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Rethinking Labour Market Inclusion – Platforms and people with disabilities

Rethinking Labour Market Inclusion – Platforms and people with disabilities

 
Mr. Zachary Kilhoffer, Centre for European Policy Studies – CEPS
Dr. Sara Baiocco, Centre for European Policy Studies – CEPS
Division: Sociology & Humanities
 
Digitalisation is drastically changing labour markets. One key example in this narrative is the growth of platform work – the matching of supply and demand for paid work through a digital platform. Platform work has the potential to increase labour market access for groups of people traditionally facing marginalisation in the labour market, such as people with disabilities.
People with disabilities can benefit from services intermediated through digital platforms. For example, platforms offer new ways to purchase personal care and transportation on-demand. In addition to making everyday life easier, improved access to such services can facilitate labour market participation for people with disabilities. Moreover, a growing body of evidence suggests that platform work could offer people with disabilities flexible opportunities to participate in the labour market, such as working from home at their convenience.
On the contrary, others caution that people with disabilities could be excluded from economic and social advances associated with the platform economy. If platforms are inaccessible to people with disabilities, then disparities may only deepen.
In light of these points, this paper investigates the effects of platforms – both opportunities and challenges – on people with disabilities. The paper is intended to provide brief, timely policy recommendations to stakeholders. To do so, we examine the following research question:
To what extent do platforms enable people with disabilities in the EU to access labour markets? We examine the issue considering people with disabilities both as clients, receiving services via platforms, as well as workers, performing paid platform work.
In this paper, we rely on thorough desk research as well as stakeholder consultation, specifically through semi-structured interviews with a diverse group of experts and stakeholders. We begin with a discussion of the European inclusion framework, highlighting that platforms could be a digital tool to help realise European goals, including independent living, and social and economic inclusion for people with disabilities. Key treaties, directives, and other legal tools are discussed with attention to their concrete implications for people with disabilities, and connection to platforms.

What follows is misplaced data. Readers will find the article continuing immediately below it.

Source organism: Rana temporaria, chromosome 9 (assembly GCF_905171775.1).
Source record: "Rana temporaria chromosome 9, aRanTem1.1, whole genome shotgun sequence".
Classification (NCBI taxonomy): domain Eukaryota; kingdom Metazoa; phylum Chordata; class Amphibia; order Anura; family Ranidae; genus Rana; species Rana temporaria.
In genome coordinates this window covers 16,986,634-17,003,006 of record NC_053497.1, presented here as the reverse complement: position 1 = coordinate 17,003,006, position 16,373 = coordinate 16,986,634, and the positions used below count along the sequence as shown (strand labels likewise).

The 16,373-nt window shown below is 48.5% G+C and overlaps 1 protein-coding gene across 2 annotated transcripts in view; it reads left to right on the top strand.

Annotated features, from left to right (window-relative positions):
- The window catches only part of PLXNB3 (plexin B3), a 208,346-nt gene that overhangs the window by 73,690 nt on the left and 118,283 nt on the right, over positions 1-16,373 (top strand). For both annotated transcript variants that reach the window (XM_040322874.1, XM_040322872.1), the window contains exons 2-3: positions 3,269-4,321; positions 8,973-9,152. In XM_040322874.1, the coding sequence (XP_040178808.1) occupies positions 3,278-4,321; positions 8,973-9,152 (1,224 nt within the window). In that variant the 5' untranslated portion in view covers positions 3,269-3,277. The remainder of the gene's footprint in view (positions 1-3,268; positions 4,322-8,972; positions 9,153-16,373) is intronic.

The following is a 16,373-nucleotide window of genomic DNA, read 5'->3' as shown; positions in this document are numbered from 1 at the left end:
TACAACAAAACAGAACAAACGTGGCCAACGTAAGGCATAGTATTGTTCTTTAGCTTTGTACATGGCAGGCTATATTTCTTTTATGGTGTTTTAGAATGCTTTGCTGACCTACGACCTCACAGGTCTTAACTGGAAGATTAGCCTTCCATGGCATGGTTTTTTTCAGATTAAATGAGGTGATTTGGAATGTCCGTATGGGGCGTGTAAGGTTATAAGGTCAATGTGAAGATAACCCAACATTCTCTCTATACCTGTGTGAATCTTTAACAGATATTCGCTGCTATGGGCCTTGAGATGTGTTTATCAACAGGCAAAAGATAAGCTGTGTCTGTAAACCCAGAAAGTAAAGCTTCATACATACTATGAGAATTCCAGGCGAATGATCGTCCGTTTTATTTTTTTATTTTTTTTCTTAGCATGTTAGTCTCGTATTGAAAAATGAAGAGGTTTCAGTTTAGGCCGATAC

We then proceed to discuss the results of the desk research and field work on the research question, finding a number of points to be broadly true. Some existing literature discusses platform work and people with disabilities, but it more often portrays people with disabilities as clients rather than workers. Nevertheless, people with disabilities make up a disproportionate amount of workers on some notable platforms. Experts largely agreed that platforms represent a chance for certain people with disabilities to increase participation in the labour market. However, this potential is not fully realised, largely due to a lack of awareness and digital competencies. Moreover, platform work – particularly when performed from home – could exacerbate the risk of social exclusion. Thus, any potential benefit to labour market inclusion must be weighed against other goals, such as broader social inclusion.
Next, the paper presents several best practices to demonstrate exemplary organisations and initiatives. These best practices are selected with a view to provide stakeholders with innovative ideas to upscale and replicate. Potential case studies include the following:

  • Ava is a platform to intermediate the supply and demand for personal assistance, primarily for people with disabilities. By incorporating principles from both labour and dating platforms, Ava discreetly matches clients with service providers, reducing frictions between supply and demand.
  • BeMyEyes is a platform matching volunteers with clients – people with blindness or visual impairment – to aid in daily tasks. Through a livestream smartphone connection, volunteers might, for example, read text, give directions, or otherwise interpret and describe the users’ surroundings. Evidence suggests that a number of beneficiaries profit from BeMyEyes in their professional as well as personal lives.
  • The goal of Ilunion is to increase inclusion for people with disabilities in the labour market. People with disabilities represent 40% of Ilunion’s employees, and they benefit from a platform-like model of “in-sourcing”. This combines the benefits of platform work with the inclusion and stability of traditional employment.
  • Specialisterne is a social enterprise with the main goal to prepare people from the autism spectrum for suitable jobs. In addition to a highly-specialised training and job placements programme, Specialisterne can act as a type of labour platform, intermediating tasks between its own employees, and a variety of companies and clients.
  • The platform Uber has implemented tools in its app for deaf and hard of hearing passengers, as well as drivers, to communicate with one another. This has opened up a traditional field of work (personal transportation) to a select group of people with disabilities.

Lastly, a conclusion section brings together key points and raises policy recommendations for EU policy-makers.